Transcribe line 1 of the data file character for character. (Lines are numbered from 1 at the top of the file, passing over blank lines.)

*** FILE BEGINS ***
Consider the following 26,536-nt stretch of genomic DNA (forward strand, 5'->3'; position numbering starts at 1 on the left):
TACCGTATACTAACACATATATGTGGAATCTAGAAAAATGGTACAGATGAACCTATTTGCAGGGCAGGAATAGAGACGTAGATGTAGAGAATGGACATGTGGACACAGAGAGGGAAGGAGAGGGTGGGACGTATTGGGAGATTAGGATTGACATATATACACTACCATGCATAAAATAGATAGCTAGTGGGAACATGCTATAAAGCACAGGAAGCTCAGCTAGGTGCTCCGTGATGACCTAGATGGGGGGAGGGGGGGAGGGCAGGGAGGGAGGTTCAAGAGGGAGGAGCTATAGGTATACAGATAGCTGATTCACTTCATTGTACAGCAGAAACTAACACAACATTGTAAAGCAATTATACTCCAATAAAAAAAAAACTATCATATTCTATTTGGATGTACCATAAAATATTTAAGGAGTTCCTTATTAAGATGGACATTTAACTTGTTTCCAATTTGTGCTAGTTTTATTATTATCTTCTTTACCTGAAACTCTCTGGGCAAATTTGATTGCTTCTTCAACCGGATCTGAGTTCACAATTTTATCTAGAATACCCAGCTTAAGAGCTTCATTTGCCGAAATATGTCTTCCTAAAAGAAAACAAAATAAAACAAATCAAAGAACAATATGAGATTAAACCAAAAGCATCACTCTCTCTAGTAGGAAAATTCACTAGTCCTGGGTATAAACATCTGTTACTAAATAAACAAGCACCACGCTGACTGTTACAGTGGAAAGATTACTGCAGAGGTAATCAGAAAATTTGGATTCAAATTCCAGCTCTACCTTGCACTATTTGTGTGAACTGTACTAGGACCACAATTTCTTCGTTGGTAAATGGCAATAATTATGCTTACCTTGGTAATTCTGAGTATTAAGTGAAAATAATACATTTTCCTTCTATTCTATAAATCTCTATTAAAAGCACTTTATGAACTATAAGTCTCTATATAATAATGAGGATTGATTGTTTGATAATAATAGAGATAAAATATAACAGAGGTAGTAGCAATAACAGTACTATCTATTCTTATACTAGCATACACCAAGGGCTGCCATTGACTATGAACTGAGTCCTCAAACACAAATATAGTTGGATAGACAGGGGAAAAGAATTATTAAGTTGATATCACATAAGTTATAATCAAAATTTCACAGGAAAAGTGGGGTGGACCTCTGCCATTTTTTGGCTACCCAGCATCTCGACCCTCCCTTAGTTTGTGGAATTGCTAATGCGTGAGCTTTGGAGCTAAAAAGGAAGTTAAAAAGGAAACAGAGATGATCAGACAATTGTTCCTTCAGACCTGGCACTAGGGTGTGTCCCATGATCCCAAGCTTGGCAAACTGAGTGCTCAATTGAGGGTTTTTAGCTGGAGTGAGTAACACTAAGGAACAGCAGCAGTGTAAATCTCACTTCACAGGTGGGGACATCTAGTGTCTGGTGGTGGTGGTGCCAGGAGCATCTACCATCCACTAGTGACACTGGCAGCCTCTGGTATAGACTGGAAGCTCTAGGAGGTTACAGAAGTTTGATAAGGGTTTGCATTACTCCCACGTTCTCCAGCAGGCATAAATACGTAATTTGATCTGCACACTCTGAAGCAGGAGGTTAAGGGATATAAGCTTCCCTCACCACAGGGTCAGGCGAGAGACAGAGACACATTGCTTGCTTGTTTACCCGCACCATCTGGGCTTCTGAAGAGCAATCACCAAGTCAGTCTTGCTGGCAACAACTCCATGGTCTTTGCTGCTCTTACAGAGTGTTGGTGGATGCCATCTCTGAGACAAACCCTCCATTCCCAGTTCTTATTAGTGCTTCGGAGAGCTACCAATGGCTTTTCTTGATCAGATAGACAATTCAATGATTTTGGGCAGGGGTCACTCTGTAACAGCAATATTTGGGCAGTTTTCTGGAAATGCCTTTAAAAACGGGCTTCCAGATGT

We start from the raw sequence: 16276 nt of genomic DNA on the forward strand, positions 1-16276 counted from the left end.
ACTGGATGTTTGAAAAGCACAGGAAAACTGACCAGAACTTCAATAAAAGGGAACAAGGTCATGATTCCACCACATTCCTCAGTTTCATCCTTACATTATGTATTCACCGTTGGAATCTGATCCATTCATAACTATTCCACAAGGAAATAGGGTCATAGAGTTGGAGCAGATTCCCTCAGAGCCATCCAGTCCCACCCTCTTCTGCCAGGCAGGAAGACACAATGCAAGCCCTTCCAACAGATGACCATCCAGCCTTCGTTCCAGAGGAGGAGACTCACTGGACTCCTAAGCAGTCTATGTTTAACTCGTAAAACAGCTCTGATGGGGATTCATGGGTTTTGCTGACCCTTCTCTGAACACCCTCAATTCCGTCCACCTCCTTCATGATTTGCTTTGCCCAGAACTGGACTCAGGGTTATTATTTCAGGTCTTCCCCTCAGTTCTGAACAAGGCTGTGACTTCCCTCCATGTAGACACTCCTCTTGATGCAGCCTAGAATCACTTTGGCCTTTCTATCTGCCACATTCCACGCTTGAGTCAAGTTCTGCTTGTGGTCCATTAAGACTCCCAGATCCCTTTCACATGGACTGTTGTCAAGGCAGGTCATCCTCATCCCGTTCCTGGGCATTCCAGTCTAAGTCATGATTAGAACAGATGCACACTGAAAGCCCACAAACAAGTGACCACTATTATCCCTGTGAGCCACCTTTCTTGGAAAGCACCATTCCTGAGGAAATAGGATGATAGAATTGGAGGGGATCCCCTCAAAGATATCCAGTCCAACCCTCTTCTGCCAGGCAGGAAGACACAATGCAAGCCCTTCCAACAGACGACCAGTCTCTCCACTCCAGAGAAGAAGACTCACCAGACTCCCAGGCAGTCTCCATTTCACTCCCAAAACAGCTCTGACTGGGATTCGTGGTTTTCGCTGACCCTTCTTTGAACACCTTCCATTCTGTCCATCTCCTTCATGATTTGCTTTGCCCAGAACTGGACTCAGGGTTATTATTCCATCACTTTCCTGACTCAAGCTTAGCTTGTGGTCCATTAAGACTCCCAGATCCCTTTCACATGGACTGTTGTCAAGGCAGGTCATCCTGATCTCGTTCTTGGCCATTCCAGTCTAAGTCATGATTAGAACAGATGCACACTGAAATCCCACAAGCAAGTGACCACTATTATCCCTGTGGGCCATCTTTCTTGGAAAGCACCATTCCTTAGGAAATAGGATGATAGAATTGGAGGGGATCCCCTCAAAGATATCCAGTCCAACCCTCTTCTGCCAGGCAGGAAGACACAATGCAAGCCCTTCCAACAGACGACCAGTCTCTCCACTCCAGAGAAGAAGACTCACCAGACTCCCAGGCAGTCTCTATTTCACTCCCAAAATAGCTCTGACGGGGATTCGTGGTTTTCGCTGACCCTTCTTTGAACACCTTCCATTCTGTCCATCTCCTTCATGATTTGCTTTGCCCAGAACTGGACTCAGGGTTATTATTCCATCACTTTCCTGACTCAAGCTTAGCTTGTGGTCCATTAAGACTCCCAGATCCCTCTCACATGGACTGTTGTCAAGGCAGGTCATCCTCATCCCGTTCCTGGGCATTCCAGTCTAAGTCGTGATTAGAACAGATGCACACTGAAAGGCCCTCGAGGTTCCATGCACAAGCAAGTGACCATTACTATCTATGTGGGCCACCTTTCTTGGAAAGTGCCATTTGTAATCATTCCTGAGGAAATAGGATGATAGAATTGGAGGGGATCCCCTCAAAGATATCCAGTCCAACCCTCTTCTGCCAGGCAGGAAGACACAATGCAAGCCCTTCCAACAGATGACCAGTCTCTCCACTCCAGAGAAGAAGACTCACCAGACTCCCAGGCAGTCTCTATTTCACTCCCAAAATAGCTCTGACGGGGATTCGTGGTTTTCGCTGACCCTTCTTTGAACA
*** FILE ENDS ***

Consider the following 26,536-nt stretch of genomic DNA (forward strand, 5'->3'; position numbering starts at 1 on the left):